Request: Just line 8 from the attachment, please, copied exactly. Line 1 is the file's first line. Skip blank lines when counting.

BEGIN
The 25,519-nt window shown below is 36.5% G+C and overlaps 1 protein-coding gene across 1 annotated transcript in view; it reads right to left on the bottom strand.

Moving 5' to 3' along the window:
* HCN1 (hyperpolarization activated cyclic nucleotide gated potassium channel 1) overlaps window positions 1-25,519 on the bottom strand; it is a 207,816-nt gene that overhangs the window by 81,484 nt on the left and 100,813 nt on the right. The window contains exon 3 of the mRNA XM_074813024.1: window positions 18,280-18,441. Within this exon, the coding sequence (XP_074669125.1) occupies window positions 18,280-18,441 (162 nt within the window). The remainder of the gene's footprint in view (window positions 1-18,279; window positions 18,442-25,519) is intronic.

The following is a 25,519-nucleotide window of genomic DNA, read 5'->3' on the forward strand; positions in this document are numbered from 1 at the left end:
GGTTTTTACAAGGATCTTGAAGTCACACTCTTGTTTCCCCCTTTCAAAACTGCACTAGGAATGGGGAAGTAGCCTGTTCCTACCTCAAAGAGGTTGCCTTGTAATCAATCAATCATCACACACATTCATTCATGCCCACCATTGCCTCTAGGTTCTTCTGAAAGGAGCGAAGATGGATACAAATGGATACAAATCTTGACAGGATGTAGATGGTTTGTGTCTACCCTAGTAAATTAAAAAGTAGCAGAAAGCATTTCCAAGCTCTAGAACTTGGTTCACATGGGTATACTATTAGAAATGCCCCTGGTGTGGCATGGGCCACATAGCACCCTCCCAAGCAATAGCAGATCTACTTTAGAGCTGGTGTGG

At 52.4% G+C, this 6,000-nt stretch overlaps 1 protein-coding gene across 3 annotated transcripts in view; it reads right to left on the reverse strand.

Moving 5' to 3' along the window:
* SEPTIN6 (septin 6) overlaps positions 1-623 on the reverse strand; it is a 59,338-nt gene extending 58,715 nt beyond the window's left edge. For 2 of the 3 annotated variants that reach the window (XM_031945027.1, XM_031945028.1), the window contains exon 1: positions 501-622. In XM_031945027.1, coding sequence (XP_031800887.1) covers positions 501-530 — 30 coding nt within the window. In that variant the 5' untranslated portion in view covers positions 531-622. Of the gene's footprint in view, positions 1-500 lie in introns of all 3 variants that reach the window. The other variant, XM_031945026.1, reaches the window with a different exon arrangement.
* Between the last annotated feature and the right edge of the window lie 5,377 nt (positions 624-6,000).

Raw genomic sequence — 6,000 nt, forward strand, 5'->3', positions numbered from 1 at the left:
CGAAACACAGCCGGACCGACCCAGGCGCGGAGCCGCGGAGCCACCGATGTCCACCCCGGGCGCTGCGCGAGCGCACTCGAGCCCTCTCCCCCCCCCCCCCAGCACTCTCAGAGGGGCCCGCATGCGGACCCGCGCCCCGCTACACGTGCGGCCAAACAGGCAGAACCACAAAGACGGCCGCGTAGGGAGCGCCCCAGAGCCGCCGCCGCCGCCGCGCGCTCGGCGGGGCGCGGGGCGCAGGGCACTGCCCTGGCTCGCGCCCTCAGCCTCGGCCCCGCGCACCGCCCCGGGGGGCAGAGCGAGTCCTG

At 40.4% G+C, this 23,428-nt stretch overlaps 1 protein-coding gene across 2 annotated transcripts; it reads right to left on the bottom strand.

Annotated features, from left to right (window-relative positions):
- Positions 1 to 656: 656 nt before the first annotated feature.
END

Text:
* SEPTIN6 (septin 6) overlaps positions 1-623 on the reverse strand; it is a 59,338-nt gene extending 58,715 nt beyond the window's left edge. For 2 of the 3 annotated variants that reach the window (XM_031945027.1, XM_031945028.1), the window contains exon 1: positions 501-622. In XM_031945027.1, coding sequence (XP_031800887.1) covers positions 501-530 — 30 coding nt within the window. In that variant the 5' untranslated portion in view covers positions 531-622. Of the gene's footprint in view, positions 1-500 lie in introns of all 3 variants that reach the window. The other variant, XM_031945026.1, reaches the window with a different exon arrangement.